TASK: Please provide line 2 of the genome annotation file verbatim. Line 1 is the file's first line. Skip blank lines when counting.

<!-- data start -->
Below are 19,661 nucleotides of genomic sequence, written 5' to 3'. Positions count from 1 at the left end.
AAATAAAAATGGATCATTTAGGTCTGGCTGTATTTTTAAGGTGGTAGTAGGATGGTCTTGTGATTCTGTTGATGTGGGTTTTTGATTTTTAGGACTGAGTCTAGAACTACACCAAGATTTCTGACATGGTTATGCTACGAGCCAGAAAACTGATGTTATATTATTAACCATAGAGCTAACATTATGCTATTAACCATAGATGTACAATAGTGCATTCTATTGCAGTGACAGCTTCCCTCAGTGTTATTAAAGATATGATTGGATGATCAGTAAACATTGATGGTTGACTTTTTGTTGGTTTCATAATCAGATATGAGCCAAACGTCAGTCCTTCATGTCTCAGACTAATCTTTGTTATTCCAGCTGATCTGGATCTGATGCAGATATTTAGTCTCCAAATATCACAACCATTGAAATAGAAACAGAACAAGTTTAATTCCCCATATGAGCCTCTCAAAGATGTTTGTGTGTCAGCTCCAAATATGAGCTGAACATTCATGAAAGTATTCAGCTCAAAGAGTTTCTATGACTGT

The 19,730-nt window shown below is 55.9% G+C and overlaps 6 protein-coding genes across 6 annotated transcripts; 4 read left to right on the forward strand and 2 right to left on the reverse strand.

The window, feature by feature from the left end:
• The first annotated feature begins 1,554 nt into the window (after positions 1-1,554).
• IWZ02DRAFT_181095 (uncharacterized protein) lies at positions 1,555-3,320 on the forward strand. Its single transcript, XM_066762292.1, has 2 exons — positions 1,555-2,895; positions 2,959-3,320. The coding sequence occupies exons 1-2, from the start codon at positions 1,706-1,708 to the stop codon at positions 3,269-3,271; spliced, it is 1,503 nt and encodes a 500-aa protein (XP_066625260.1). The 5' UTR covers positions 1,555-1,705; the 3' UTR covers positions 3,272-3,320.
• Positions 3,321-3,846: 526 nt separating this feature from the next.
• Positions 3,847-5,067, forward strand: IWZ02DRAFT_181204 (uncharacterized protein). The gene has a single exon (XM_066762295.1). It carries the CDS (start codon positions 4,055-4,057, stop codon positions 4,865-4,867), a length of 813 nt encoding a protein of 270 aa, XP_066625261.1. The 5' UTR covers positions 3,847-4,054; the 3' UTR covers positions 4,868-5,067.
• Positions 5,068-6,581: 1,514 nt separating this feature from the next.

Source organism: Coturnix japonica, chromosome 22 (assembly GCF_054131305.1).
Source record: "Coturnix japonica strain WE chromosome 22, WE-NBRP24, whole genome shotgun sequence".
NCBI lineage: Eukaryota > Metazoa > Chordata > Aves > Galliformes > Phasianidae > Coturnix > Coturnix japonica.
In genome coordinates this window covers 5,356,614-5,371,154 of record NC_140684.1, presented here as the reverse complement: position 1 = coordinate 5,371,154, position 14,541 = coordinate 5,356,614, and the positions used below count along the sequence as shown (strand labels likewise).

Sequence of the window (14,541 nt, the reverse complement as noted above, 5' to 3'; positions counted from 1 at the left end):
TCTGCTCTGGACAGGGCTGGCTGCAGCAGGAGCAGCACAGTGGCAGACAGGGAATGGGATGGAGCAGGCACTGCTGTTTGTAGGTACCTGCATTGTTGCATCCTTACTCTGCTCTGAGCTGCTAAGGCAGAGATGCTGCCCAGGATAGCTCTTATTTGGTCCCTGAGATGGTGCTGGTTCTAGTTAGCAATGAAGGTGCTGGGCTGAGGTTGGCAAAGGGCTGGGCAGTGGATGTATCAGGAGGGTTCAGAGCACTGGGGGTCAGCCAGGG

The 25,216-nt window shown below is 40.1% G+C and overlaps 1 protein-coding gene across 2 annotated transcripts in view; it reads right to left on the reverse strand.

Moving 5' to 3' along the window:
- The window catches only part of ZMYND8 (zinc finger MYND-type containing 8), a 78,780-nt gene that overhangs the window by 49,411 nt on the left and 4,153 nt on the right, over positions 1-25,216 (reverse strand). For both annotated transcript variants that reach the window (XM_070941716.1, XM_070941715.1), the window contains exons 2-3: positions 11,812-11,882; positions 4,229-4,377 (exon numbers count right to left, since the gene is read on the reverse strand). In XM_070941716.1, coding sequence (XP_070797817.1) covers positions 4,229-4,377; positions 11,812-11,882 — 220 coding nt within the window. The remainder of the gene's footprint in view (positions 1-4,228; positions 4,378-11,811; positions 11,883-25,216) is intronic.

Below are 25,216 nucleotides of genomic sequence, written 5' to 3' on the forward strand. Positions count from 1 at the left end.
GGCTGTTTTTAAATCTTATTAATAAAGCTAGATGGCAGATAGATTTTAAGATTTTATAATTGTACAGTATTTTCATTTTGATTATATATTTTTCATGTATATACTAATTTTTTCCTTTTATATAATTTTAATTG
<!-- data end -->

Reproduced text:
AAATAAAAATGGATCATTTAGGTCTGGCTGTATTTTTAAGGTGGTAGTAGGATGGTCTTGTGATTCTGTTGATGTGGGTTTTTGATTTTTAGGACTGAGTCTAGAACTACACCAAGATTTCTGACATGGTTATGCTACGAGCCAGAAAACTGATGTTATATTATTAACCATAGAGCTAACATTATGCTATTAACCATAGATGTACAATAGTGCATTCTATTGCAGTGACAGCTTCCCTCAGTGTTATTAAAGATATGATTGGATGATCAGTAAACATTGATGGTTGACTTTTTGTTGGTTTCATAATCAGATATGAGCCAAACGTCAGTCCTTCATGTCTCAGACTAATCTTTGTTATTCCAGCTGATCTGGATCTGATGCAGATATTTAGTCTCCAAATATCACAACCATTGAAATAGAAACAGAACAAGTTTAATTCCCCATATGAGCCTCTCAAAGATGTTTGTGTGTCAGCTCCAAATATGAGCTGAACATTCATGAAAGTATTCAGCTCAAAGAGTTTCTATGACTGT